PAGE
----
Fernandez's pledge of service Tennis: After trying ordeals, the No. 11 women's player and Monica Seles are giving back to the game they love. They will play in Pam Shriver's charity tournament here on Tuesday.

November 21, 1996|By Sandra McKee | Sandra McKee,SUN STAFF

Three years ago, neither Monica Seles nor Mary Joe Fernandez was sure she'd find her way back to professional tennis.

Seles' ordeal was a public one: She was stabbed in the back during a changeover at a tournament in Hamburg, Germany, in April 1993.

Fernandez's struggle was a private one: In August 1993, she underwent surgery to find out what had been causing searing abdominal pain for six years.

Fernandez remembers her last thought on the way to the operating room as, "This could be it. I may never play tennis again."

For Seles, there were months of nightmares and fear that she could be attacked again.

"I used to wish that life was like a fairy tale," Seles writes in her new book, "Monica, From Fear to Victory." "In fairy tales, evil is always defeated and spells are broken with a solitary kiss. But the real world is not a fairy tale. And happily ever after isn't preordained. That's life. "

Both women have emerged recommitted to tennis and to helping others in need. Seles works for Special Olympics in her free time; Fernandez has become a national spokeswoman on endometriosis, a disorder in which the cells in the lining of the uterus grow abnormally.

That's why both have committed to play in Pam Shriver's 11th Signet Bank Tennis Challenge on Tuesday, a tournament whose proceeds help children's charities in the Baltimore area.

"It's nice to give back something," said Seles, who withdrew from the WTA Championships in New York this week, but is still hoping to play here, providing her nagging shoulder problems improve.

"In my life, I've been pretty lucky, getting to do something I love. And after the stabbing, I look at things differently. I'm happy to do anything to help out others who need help. And Mary Joe and I both know the charities Pam's tournament supports are very worthy."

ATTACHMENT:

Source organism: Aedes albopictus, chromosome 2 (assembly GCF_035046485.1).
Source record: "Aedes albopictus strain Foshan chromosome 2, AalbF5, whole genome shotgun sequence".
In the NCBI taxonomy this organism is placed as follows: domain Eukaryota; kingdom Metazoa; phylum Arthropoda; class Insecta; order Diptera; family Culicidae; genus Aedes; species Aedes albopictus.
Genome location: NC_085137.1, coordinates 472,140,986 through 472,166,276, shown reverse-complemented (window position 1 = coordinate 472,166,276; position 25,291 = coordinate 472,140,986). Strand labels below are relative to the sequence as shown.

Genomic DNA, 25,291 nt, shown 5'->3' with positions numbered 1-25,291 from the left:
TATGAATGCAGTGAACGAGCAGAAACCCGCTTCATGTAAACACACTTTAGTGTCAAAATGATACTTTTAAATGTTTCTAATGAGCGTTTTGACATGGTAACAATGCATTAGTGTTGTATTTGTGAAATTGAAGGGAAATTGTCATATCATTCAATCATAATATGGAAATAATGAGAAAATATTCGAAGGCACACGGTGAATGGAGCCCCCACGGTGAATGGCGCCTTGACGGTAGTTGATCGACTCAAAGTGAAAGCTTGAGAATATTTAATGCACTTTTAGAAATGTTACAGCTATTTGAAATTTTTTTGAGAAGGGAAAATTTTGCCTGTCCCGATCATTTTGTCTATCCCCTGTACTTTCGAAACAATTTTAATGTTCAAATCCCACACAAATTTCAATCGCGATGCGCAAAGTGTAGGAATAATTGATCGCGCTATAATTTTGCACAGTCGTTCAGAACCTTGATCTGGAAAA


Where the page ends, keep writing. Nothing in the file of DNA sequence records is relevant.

Both have played here before, but that was before 1993.

"I can't compare what I went through to what Monica experienced," said Fernandez. "I was really scared, but it was nothing like the horror Monica faced. If I got stabbed in the back, if that happened to me, no chance I'd come back.

"I don't think people realize how lucky we are to have Monica back and what a treat it is to watch her play. As for me, I enjoy tremendously having another opportunity to play against her and help Pam."

Seles, co-ranked No. 2, and Fernandez, No. 11, will be meeting for the 16th time in Tuesday's match at the Baltimore Arena. Seles holds a 14-1 advantage. Fernandez, who has had problems with her wrist, is playing doubles this week in the WTA Championships.

After Fernandez's lone victory, in October 1989, Seles went on to be the world's No. 1 player. Since rejoining the pro tour in 1995, Seles has worked to get her game back to its previous peak.

Fernandez was ranked as high as No. 4 and was in the midst of a breakthrough year in 1993, when she pulled off one of the greatest comebacks in women's tennis history during the French Open quarterfinals, defeating Gabriela Sabatini, 1-6, 7-6 (7-4), 10-8, after being down 1-5 in the second set and fighting off five match points. She followed that with an upset of Arantxa Sanchez Vicario and finally reached her first Grand Slam final before losing to Steffi Graf.

But in August of that year, a doctor associated with the University of Miami School of Medicine suspected the debilitating pain Fernandez was struggling with was endometriosis and suggested a laparoscopy, a surgical procedure in which a lighted tube is inserted through a tiny incision to look inside the abdomen.

"The pain had gotten so bad that sometimes, in the middle of the night, it felt like a knife cutting through me," said Fernandez. "I was really so scared. But it was a relief, too, to finally have someone find a reason for it. Doctors had been telling me I was just having bad cramps and that I would just have to tough it out."

In endometriosis, the cells from the lining of the uterus, the endometrium, migrate to other areas, attach themselves and begin growing. The growths become nodules, tumors or lesions and can attach themselves to ovaries, fallopian tubes, intestines and other surfaces in the abdomen. During the laparoscopy, the doctor saw the stray tissue and removed it.

This spring, Fernandez agreed to become the official national spokeswoman for the disorder that she says affects one in six women and can affect a woman's ability to have children.

"I love children and want to have lots of kids, so that was a big concern," said Fernandez, who continues to take medication to control the problem. "Women can go three to 20 years without knowing what they're suffering from. I went six years without knowing. Now, I'm out there trying to increase awareness. If I can help one person, one woman, get through what I've been through faster, I'll be very happy."

Mary Lou Ballweg, the executive director of the International Endometriosis Association, said her group has tried for years to get someone in the entertainment world to serve as spokeswoman, but met resistance from business managers of celebrities who suffered from the disease. They didn't want their clients to go public, feeling such participation would interfere with their sex appeal.

Fernandez, 25, has no such reservations.

"People do look up to you as a role model," she said, "and it's important that they see that once the problem is diagnosed, you can get back to your normal life very quickly."

Pub Date: 11/21/96

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